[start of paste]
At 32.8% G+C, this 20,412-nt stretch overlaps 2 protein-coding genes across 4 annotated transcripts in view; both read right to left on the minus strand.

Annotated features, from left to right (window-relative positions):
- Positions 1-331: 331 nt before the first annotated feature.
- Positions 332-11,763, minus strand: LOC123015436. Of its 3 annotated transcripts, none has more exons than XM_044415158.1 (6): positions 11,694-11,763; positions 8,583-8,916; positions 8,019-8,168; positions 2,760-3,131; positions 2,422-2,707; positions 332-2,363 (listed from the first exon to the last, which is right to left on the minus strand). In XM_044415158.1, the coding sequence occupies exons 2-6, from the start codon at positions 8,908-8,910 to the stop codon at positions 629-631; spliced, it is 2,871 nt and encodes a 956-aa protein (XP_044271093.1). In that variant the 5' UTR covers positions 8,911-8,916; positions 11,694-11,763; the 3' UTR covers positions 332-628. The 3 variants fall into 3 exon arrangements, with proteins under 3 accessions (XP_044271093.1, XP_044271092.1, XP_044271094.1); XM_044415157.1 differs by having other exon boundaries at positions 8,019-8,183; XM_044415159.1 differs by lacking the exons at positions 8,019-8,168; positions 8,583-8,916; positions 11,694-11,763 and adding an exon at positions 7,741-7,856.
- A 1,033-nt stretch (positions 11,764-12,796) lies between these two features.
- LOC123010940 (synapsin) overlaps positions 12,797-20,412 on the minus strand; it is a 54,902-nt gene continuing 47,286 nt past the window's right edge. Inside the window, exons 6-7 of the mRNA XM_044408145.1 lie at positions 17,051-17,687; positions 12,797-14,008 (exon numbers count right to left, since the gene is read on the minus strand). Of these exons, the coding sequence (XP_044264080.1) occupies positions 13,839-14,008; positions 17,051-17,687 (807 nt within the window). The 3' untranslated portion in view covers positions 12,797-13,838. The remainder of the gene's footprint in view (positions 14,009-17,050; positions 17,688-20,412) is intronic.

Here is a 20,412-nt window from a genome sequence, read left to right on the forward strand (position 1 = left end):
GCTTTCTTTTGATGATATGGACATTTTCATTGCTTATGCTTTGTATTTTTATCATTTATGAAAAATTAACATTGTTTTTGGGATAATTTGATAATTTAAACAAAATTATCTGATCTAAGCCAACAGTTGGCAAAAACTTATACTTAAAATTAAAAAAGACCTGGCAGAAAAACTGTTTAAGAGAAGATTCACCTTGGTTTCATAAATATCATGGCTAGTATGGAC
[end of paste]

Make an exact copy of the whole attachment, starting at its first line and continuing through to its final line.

At 32.8% G+C, this 20,412-nt stretch overlaps 2 protein-coding genes across 4 annotated transcripts in view; both read right to left on the minus strand.

Annotated features, from left to right (window-relative positions):
- Positions 1-331: 331 nt before the first annotated feature.
- Positions 332-11,763, minus strand: LOC123015436. Of its 3 annotated transcripts, none has more exons than XM_044415158.1 (6): positions 11,694-11,763; positions 8,583-8,916; positions 8,019-8,168; positions 2,760-3,131; positions 2,422-2,707; positions 332-2,363 (listed from the first exon to the last, which is right to left on the minus strand). In XM_044415158.1, the coding sequence occupies exons 2-6, from the start codon at positions 8,908-8,910 to the stop codon at positions 629-631; spliced, it is 2,871 nt and encodes a 956-aa protein (XP_044271093.1). In that variant the 5' UTR covers positions 8,911-8,916; positions 11,694-11,763; the 3' UTR covers positions 332-628. The 3 variants fall into 3 exon arrangements, with proteins under 3 accessions (XP_044271093.1, XP_044271092.1, XP_044271094.1); XM_044415157.1 differs by having other exon boundaries at positions 8,019-8,183; XM_044415159.1 differs by lacking the exons at positions 8,019-8,168; positions 8,583-8,916; positions 11,694-11,763 and adding an exon at positions 7,741-7,856.
- A 1,033-nt stretch (positions 11,764-12,796) lies between these two features.
- LOC123010940 (synapsin) overlaps positions 12,797-20,412 on the minus strand; it is a 54,902-nt gene continuing 47,286 nt past the window's right edge. Inside the window, exons 6-7 of the mRNA XM_044408145.1 lie at positions 17,051-17,687; positions 12,797-14,008 (exon numbers count right to left, since the gene is read on the minus strand). Of these exons, the coding sequence (XP_044264080.1) occupies positions 13,839-14,008; positions 17,051-17,687 (807 nt within the window). The 3' untranslated portion in view covers positions 12,797-13,838. The remainder of the gene's footprint in view (positions 14,009-17,050; positions 17,688-20,412) is intronic.

Here is a 20,412-nt window from a genome sequence, read left to right on the forward strand (position 1 = left end):
GCTTTCTTTTGATGATATGGACATTTTCATTGCTTATGCTTTGTATTTTTATCATTTATGAAAAATTAACATTGTTTTTGGGATAATTTGATAATTTAAACAAAATTATCTGATCTAAGCCAACAGTTGGCAAAAACTTATACTTAAAATTAAAAAAGACCTGGCAGAAAAACTGTTTAAGAGAAGATTCACCTTGGTTTCATAAATATCATGGCTAGTATGGAC